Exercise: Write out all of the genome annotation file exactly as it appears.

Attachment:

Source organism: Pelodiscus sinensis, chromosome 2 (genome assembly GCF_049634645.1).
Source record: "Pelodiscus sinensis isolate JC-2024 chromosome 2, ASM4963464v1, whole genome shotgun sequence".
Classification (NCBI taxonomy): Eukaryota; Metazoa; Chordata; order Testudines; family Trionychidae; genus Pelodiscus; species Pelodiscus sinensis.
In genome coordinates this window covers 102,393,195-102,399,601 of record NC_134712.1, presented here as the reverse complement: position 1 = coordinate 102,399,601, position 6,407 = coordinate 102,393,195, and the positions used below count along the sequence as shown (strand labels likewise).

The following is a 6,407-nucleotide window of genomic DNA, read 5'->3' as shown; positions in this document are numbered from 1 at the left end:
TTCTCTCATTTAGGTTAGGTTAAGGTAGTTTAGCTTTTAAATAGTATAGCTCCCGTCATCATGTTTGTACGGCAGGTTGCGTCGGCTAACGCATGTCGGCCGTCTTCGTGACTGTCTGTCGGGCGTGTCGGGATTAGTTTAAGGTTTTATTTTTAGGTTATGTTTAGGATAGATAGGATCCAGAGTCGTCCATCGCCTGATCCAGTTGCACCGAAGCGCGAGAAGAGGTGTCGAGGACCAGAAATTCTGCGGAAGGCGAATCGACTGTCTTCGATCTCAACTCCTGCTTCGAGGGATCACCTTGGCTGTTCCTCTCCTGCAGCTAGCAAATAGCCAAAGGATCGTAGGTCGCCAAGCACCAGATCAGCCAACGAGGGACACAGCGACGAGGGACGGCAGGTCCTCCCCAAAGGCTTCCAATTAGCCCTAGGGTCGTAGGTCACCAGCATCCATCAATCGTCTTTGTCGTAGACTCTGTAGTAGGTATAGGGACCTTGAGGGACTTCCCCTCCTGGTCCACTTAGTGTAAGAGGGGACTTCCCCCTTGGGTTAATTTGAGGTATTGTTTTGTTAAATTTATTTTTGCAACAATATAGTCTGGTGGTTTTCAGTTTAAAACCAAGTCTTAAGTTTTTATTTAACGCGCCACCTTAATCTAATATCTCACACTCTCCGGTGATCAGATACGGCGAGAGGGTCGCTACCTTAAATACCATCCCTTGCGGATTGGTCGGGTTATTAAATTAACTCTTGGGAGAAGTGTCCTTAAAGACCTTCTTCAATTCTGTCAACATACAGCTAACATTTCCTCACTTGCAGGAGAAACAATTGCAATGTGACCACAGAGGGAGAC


Source organism: Pelodiscus sinensis, chromosome 2 (genome assembly GCF_049634645.1).
Source record: "Pelodiscus sinensis isolate JC-2024 chromosome 2, ASM4963464v1, whole genome shotgun sequence".
Classification (NCBI taxonomy): Eukaryota; Metazoa; Chordata; order Testudines; family Trionychidae; genus Pelodiscus; species Pelodiscus sinensis.
In genome coordinates this window covers 102,393,195-102,399,601 of record NC_134712.1, presented here as the reverse complement: position 1 = coordinate 102,399,601, position 6,407 = coordinate 102,393,195, and the positions used below count along the sequence as shown (strand labels likewise).

The following is a 6,407-nucleotide window of genomic DNA, read 5'->3' as shown; positions in this document are numbered from 1 at the left end:
TTCTCTCATTTAGGTTAGGTTAAGGTAGTTTAGCTTTTAAATAGTATAGCTCCCGTCATCATGTTTGTACGGCAGGTTGCGTCGGCTAACGCATGTCGGCCGTCTTCGTGACTGTCTGTCGGGCGTGTCGGGATTAGTTTAAGGTTTTATTTTTAGGTTATGTTTAGGATAGATAGGATCCAGAGTCGTCCATCGCCTGATCCAGTTGCACCGAAGCGCGAGAAGAGGTGTCGAGGACCAGAAATTCTGCGGAAGGCGAATCGACTGTCTTCGATCTCAACTCCTGCTTCGAGGGATCACCTTGGCTGTTCCTCTCCTGCAGCTAGCAAATAGCCAAAGGATCGTAGGTCGCCAAGCACCAGATCAGCCAACGAGGGACACAGCGACGAGGGACGGCAGGTCCTCCCCAAAGGCTTCCAATTAGCCCTAGGGTCGTAGGTCACCAGCATCCATCAATCGTCTTTGTCGTAGACTCTGTAGTAGGTATAGGGACCTTGAGGGACTTCCCCTCCTGGTCCACTTAGTGTAAGAGGGGACTTCCCCCTTGGGTTAATTTGAGGTATTGTTTTGTTAAATTTATTTTTGCAACAATATAGTCTGGTGGTTTTCAGTTTAAAACCAAGTCTTAAGTTTTTATTTAACGCGCCACCTTAATCTAATATCTCACACTCTCCGGTGATCAGATACGGCGAGAGGGTCGCTACCTTAAATACCATCCCTTGCGGATTGGTCGGGTTATTAAATTAACTCTTGGGAGAAGTGTCCTTAAAGACCTTCTTCAATTCTGTCAACATACAGCTAACATTTCCTCACTTGCAGGAGAAACAATTGCAATGTGACCACAGAGGGAGAC